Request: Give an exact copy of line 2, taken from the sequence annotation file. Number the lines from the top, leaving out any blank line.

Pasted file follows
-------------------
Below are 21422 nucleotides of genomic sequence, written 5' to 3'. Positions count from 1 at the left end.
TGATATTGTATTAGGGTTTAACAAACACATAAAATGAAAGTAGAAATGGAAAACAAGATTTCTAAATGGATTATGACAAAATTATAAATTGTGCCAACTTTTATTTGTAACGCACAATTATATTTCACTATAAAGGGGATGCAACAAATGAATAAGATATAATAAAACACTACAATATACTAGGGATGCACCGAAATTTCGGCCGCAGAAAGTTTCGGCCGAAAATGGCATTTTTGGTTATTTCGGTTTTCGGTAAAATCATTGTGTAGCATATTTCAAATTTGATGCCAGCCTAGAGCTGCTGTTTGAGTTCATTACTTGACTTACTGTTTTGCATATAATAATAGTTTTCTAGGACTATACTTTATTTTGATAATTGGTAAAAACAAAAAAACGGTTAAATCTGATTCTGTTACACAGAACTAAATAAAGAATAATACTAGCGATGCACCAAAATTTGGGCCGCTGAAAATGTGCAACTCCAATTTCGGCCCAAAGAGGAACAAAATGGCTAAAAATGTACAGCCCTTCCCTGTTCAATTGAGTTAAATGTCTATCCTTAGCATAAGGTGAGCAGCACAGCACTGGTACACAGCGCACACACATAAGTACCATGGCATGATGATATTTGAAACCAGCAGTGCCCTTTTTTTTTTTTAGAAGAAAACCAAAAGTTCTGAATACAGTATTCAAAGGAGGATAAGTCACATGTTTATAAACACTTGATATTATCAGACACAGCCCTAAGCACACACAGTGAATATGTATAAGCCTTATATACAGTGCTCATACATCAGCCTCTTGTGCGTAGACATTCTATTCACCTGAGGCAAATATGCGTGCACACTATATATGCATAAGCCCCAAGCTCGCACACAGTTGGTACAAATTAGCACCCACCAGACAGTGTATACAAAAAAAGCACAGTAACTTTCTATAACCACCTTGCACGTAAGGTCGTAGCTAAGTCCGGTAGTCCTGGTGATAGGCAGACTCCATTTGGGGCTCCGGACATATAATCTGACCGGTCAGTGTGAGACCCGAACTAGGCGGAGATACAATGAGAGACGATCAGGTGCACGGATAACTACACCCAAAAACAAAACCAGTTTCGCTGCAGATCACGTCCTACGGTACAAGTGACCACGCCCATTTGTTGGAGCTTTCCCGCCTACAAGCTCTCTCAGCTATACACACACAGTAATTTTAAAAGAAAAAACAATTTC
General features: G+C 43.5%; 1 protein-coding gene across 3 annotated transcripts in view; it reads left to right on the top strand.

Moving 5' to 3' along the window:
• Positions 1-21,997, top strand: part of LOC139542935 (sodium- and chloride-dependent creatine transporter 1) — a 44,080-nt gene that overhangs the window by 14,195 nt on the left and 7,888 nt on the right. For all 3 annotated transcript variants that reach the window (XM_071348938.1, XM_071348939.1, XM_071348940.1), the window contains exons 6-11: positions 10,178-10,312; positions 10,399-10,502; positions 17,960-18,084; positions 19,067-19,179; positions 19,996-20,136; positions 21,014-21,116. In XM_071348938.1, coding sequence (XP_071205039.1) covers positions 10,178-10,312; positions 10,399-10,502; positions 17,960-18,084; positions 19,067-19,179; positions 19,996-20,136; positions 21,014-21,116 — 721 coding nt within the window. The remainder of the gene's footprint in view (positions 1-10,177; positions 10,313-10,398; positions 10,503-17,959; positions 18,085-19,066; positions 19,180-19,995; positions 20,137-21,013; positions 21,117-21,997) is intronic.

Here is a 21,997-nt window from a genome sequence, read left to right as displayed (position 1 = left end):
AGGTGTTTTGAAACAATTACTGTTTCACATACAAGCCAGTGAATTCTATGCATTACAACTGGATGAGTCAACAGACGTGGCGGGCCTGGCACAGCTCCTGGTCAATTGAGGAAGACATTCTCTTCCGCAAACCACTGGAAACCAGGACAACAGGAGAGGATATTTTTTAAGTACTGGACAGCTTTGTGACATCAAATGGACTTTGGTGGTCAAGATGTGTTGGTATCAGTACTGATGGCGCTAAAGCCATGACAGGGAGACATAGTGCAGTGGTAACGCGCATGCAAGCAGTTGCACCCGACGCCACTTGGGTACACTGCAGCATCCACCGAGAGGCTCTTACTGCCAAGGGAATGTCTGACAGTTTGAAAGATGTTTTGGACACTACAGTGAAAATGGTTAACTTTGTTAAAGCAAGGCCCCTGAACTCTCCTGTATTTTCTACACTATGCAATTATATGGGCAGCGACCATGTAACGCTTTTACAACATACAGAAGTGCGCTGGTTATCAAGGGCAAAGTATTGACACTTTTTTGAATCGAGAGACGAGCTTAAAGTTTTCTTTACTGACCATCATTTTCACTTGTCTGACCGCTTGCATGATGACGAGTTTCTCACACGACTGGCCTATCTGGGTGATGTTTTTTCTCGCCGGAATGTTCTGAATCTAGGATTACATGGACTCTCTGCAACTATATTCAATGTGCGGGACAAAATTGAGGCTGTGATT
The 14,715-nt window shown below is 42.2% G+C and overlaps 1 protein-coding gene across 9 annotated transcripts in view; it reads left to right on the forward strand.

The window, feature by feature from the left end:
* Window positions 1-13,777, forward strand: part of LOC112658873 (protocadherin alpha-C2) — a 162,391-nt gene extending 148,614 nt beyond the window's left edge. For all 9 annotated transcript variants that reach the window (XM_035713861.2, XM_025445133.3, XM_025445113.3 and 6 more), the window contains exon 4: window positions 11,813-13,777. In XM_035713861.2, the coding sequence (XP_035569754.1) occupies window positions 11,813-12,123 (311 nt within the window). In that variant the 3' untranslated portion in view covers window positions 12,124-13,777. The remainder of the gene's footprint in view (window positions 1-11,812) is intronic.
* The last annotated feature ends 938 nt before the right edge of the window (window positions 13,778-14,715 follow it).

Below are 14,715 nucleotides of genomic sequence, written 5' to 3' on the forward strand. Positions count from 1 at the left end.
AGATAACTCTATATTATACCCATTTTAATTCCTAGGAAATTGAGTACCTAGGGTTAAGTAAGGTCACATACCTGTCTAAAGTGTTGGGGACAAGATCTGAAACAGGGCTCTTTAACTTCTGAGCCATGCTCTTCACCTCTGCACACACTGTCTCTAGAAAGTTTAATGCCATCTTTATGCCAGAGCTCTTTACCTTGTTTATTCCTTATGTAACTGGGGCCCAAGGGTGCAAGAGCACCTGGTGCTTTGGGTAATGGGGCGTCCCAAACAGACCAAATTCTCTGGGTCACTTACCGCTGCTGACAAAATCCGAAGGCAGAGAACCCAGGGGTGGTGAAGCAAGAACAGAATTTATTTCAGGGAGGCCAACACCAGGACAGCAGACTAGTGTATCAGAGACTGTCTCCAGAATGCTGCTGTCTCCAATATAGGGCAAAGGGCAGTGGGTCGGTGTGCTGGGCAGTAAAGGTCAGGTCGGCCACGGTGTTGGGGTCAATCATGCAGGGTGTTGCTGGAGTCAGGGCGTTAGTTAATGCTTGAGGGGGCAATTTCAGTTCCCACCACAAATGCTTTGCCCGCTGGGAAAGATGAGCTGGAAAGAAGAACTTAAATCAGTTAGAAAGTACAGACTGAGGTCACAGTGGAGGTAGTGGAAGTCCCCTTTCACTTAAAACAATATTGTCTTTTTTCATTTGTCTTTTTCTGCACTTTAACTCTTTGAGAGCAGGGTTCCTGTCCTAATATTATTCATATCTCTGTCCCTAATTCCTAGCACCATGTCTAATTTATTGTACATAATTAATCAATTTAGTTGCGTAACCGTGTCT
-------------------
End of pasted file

TGATATTGTATTAGGGTTTAACAAACACATAAAATGAAAGTAGAAATGGAAAACAAGATTTCTAAATGGATTATGACAAAATTATAAATTGTGCCAACTTTTATTTGTAACGCACAATTATATTTCACTATAAAGGGGATGCAACAAATGAATAAGATATAATAAAACACTACAATATACTAGGGATGCACCGAAATTTCGGCCGCAGAAAGTTTCGGCCGAAAATGGCATTTTTGGTTATTTCGGTTTTCGGTAAAATCATTGTGTAGCATATTTCAAATTTGATGCCAGCCTAGAGCTGCTGTTTGAGTTCATTACTTGACTTACTGTTTTGCATATAATAATAGTTTTCTAGGACTATACTTTATTTTGATAATTGGTAAAAACAAAAAAACGGTTAAATCTGATTCTGTTACACAGAACTAAATAAAGAATAATACTAGCGATGCACCAAAATTTGGGCCGCTGAAAATGTGCAACTCCAATTTCGGCCCAAAGAGGAACAAAATGGCTAAAAATGTACAGCCCTTCCCTGTTCAATTGAGTTAAATGTCTATCCTTAGCATAAGGTGAGCAGCACAGCACTGGTACACAGCGCACACACATAAGTACCATGGCATGATGATATTTGAAACCAGCAGTGCCCTTTTTTTTTTTTAGAAGAAAACCAAAAGTTCTGAATACAGTATTCAAAGGAGGATAAGTCACATGTTTATAAACACTTGATATTATCAGACACAGCCCTAAGCACACACAGTGAATATGTATAAGCCTTATATACAGTGCTCATACATCAGCCTCTTGTGCGTAGACATTCTATTCACCTGAGGCAAATATGCGTGCACACTATATATGCATAAGCCCCAAGCTCGCACACAGTTGGTACAAATTAGCACCCACCAGACAGTGTATACAAAAAAAGCACAGTAACTTTCTATAACCACCTTGCACGTAAGGTCGTAGCTAAGTCCGGTAGTCCTGGTGATAGGCAGACTCCATTTGGGGCTCCGGACATATAATCTGACCGGTCAGTGTGAGACCCGAACTAGGCGGAGATACAATGAGAGACGATCAGGTGCACGGATAACTACACCCAAAAACAAAACCAGTTTCGCTGCAGATCACGTCCTACGGTACAAGTGACCACGCCCATTTGTTGGAGCTTTCCCGCCTACAAGCTCTCTCAGCTATACACACACAGTAATTTTAAAAGAAAAAACAATTTC